Tag Archives: holiness

Vocation, Freedom, Holiness

My gorgeous sister and husband on their wedding day

The last few days, I’ve been with a very good friend of mine who is now a Dominican. He is like a brother to me, we have been friends since university days. We were blessed enough, these last few days, to have a good amount of time to chat properly. Not just the catching-up-type-stuff, but the real, deep, meaning-of-life-type-stuff. A spiritual and intellectual gift to spend this precious time together. He has been in the Dominicans now for just over three years. It is an inspiration to watch his vocation to religious life. The commitment he has been called to make, the joy and peace this entails, the ensuing sacrifice.

What I have observed is that, in all vocations – whether to marriage, priesthood, apostolic celibacy or religious life – once we commit, limitations result. Choosing one definite pathway rules out a lot else.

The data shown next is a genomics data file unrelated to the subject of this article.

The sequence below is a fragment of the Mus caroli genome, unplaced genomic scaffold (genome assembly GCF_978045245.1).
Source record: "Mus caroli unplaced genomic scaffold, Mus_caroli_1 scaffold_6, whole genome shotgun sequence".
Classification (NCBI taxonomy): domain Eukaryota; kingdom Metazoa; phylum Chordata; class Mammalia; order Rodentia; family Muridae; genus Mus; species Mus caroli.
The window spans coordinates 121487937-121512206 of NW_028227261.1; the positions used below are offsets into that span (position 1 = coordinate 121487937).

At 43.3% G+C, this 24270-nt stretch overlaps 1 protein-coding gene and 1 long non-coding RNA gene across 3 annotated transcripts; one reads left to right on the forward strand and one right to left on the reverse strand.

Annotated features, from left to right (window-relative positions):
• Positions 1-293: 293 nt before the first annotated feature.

My friend and I are both the creative types. (If you’ve read Bill Hybels’ book, Courageous Leadership, this is what he calls ‘visionary leadership’.) Give us ten minutes and we’d come up with ten different ideas for brilliant and exciting projects, and then we’d probably jump right in and get started. At university the number of initiatives we started was vast and varied… and some of them worked out! It is the kind of thing you can do when you are young and free.

Accepting your vocation, however, by its nature limits possibilities. When you are married, your freedom and obedience turns towards your family. When you are a priest, your obedience is towards your parish’s needs and your bishop. In religious life, you require permission for any initiative or project that pops into your mind (like the five ideas a day my friend gets before breakfast).

It could be tempting to think, “what a waste!” When a young, bright, creative person gives themselves to a vocation (any vocation) they surrender their freedom, whether to their spouse and children, their Order, or their bishop. Perhaps they might be given a project that suits their talents – they thrive and create something wonderful for the Church – but then someone else takes over and it ceases to be fruitful.